Impression: Solid, well acted, and well shot movie that keeps your interest, told in a straight-forward manner. The problem with this kind of movie is that you know how it will end. Maybe some events on the way to the inevitable will be unexpected, but there is not much that can happen that will surprise you. That’s not to say that it’s not important that a movie which paints a picture of that time and place and the popular sentiment of the time be told. It is, it’s just difficult to make it into a great instead of just a very good movie. One fact that blew my mind was realizing that inter-racial marriage was still an issue so recently, and one court intervention just 10 years before I was born.
Facts: Based on a true story of an inter-racial marriage between Richard and Mildred Loving that challenged late 1950’s miscegenation laws by bringing their case to the US Supreme Court.
Impression: It’s not just the story which is heartbreaking and poignant and timely. The director is a true cinema geek, every little detail from the music to the amount of sweat on actors’ faces has been carefully thought out. He said his favorite director is Claire Denis, and it shows. This film is a film buff’s dream come true (the cinematography, the music, the acting, the casting, everything). It’s as close to a perfect film as I’ve seen, and as close to a European film I’ve seen from an American filmmaker.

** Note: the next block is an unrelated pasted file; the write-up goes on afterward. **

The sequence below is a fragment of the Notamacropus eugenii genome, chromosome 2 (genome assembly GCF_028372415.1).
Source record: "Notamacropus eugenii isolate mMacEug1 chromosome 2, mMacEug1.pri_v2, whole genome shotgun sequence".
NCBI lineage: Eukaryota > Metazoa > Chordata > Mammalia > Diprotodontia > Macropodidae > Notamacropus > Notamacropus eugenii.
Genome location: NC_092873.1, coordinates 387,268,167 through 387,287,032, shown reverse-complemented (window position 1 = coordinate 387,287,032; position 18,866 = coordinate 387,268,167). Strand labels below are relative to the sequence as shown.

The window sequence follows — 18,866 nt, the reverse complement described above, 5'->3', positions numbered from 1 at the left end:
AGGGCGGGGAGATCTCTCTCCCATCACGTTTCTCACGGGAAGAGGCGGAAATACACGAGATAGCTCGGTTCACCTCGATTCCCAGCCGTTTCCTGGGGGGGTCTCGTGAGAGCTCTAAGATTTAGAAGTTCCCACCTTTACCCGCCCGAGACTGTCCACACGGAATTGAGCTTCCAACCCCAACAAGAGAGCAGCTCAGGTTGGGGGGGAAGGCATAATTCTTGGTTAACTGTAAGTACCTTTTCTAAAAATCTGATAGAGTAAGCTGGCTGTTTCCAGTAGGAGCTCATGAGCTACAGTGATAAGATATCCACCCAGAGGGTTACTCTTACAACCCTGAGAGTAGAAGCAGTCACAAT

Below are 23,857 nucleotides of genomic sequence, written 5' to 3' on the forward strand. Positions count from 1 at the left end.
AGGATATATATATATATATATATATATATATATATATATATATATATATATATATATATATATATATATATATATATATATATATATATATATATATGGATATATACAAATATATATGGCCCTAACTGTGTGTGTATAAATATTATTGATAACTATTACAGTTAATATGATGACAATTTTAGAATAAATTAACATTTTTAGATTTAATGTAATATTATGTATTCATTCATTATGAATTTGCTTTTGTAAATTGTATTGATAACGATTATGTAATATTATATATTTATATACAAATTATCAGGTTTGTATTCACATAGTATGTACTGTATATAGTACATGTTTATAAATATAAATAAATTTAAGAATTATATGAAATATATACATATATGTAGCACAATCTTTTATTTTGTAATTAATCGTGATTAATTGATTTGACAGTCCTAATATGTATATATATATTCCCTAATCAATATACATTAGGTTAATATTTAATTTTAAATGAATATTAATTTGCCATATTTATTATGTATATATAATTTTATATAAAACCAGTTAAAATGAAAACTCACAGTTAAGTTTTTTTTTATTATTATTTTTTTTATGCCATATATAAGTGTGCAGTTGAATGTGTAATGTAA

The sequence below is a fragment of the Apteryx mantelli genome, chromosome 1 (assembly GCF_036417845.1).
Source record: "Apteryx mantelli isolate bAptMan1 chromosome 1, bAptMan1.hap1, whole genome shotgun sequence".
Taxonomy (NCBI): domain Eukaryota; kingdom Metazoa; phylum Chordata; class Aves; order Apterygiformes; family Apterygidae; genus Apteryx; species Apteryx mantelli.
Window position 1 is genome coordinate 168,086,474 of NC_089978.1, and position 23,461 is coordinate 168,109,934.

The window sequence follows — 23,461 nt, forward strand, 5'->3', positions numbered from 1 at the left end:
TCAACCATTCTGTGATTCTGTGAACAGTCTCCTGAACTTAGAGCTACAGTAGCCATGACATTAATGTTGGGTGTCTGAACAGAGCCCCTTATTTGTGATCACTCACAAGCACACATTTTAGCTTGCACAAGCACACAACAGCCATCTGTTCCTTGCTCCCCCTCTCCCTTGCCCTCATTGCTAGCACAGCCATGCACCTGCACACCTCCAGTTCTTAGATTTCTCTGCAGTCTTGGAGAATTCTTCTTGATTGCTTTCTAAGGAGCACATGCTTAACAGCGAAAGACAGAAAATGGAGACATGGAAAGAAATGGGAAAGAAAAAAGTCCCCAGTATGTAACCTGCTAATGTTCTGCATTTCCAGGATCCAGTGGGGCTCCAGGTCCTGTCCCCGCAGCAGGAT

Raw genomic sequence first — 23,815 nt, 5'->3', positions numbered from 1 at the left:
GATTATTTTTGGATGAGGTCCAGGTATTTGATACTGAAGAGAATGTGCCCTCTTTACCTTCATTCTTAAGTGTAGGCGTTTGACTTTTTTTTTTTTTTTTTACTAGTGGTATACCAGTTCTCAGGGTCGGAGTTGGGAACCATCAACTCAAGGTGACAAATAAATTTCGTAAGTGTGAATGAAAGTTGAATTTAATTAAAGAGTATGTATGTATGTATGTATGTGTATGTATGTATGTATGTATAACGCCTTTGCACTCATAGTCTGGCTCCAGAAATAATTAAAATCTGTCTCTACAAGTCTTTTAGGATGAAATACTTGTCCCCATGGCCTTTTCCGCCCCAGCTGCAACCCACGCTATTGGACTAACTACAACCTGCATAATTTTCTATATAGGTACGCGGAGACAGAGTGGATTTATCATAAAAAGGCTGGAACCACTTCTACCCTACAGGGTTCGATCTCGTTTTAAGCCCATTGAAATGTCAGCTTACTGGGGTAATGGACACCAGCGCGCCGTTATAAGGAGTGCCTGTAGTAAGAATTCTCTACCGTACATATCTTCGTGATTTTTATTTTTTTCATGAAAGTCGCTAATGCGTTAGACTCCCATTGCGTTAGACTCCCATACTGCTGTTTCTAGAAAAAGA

Facts: A coming of age story centers on Chrion, a quiet, poor, black kid growing up in a tough neighborhood in Miami, and follows him through to adulthood in a sequence of heartbreaking vignettes.
Extra: I saw this film at the Toronto International Film Festival. I started crying about 1/2 way into the movie and kept at it until after the Q&A ended. The audience stood up and clapped and kept clapping until Barry Jenkins asked them to stop. He took a bunch of questions, all of which he answered with a lot of depth and thought. Finally, a man raised his hand for the last question. Before he answered, Barry Jenkins said “Is that Jonathan Demme?” It was! He said “You, know if you didn’t tell us to stop clapping, we’d still be clapping.”